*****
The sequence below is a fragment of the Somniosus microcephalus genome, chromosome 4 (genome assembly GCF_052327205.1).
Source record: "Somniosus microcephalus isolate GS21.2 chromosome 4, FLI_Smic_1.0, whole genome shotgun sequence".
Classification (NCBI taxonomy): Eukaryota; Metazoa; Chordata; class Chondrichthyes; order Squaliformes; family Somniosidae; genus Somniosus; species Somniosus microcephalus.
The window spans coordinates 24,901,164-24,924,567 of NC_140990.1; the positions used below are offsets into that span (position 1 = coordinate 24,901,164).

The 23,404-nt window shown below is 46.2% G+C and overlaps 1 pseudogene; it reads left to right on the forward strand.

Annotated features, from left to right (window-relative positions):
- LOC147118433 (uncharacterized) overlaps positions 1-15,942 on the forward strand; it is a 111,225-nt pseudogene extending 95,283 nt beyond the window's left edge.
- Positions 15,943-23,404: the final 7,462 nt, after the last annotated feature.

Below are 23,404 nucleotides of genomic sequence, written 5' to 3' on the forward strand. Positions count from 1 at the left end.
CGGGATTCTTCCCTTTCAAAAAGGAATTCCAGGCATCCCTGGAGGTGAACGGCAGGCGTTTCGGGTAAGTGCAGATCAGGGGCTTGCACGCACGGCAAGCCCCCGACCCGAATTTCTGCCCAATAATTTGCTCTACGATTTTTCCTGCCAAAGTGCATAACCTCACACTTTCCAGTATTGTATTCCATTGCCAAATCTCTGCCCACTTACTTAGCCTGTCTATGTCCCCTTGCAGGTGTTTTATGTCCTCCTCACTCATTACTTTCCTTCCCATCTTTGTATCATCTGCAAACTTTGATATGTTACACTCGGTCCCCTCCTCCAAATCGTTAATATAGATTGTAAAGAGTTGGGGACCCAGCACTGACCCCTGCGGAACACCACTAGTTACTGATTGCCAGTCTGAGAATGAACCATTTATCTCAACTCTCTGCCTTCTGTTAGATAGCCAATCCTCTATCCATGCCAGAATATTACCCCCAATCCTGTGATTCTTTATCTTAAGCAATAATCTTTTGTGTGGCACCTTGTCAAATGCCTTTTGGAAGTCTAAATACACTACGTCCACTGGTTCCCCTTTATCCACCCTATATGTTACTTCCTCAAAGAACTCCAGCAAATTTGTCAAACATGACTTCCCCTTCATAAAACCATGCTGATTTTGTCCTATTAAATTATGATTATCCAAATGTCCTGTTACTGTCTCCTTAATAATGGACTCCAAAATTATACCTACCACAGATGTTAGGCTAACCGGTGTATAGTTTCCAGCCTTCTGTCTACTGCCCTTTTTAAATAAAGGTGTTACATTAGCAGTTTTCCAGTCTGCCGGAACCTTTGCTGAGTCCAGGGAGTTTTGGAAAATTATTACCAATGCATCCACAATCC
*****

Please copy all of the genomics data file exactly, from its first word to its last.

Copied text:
The sequence below is a fragment of the Somniosus microcephalus genome, chromosome 4 (genome assembly GCF_052327205.1).
Source record: "Somniosus microcephalus isolate GS21.2 chromosome 4, FLI_Smic_1.0, whole genome shotgun sequence".
Classification (NCBI taxonomy): Eukaryota; Metazoa; Chordata; class Chondrichthyes; order Squaliformes; family Somniosidae; genus Somniosus; species Somniosus microcephalus.
The window spans coordinates 24,901,164-24,924,567 of NC_140990.1; the positions used below are offsets into that span (position 1 = coordinate 24,901,164).

The 23,404-nt window shown below is 46.2% G+C and overlaps 1 pseudogene; it reads left to right on the forward strand.

Annotated features, from left to right (window-relative positions):
- LOC147118433 (uncharacterized) overlaps positions 1-15,942 on the forward strand; it is a 111,225-nt pseudogene extending 95,283 nt beyond the window's left edge.
- Positions 15,943-23,404: the final 7,462 nt, after the last annotated feature.

Below are 23,404 nucleotides of genomic sequence, written 5' to 3' on the forward strand. Positions count from 1 at the left end.
CGGGATTCTTCCCTTTCAAAAAGGAATTCCAGGCATCCCTGGAGGTGAACGGCAGGCGTTTCGGGTAAGTGCAGATCAGGGGCTTGCACGCACGGCAAGCCCCCGACCCGAATTTCTGCCCAATAATTTGCTCTACGATTTTTCCTGCCAAAGTGCATAACCTCACACTTTCCAGTATTGTATTCCATTGCCAAATCTCTGCCCACTTACTTAGCCTGTCTATGTCCCCTTGCAGGTGTTTTATGTCCTCCTCACTCATTACTTTCCTTCCCATCTTTGTATCATCTGCAAACTTTGATATGTTACACTCGGTCCCCTCCTCCAAATCGTTAATATAGATTGTAAAGAGTTGGGGACCCAGCACTGACCCCTGCGGAACACCACTAGTTACTGATTGCCAGTCTGAGAATGAACCATTTATCTCAACTCTCTGCCTTCTGTTAGATAGCCAATCCTCTATCCATGCCAGAATATTACCCCCAATCCTGTGATTCTTTATCTTAAGCAATAATCTTTTGTGTGGCACCTTGTCAAATGCCTTTTGGAAGTCTAAATACACTACGTCCACTGGTTCCCCTTTATCCACCCTATATGTTACTTCCTCAAAGAACTCCAGCAAATTTGTCAAACATGACTTCCCCTTCATAAAACCATGCTGATTTTGTCCTATTAAATTATGATTATCCAAATGTCCTGTTACTGTCTCCTTAATAATGGACTCCAAAATTATACCTACCACAGATGTTAGGCTAACCGGTGTATAGTTTCCAGCCTTCTGTCTACTGCCCTTTTTAAATAAAGGTGTTACATTAGCAGTTTTCCAGTCTGCCGGAACCTTTGCTGAGTCCAGGGAGTTTTGGAAAATTATTACCAATGCATCCACAATCC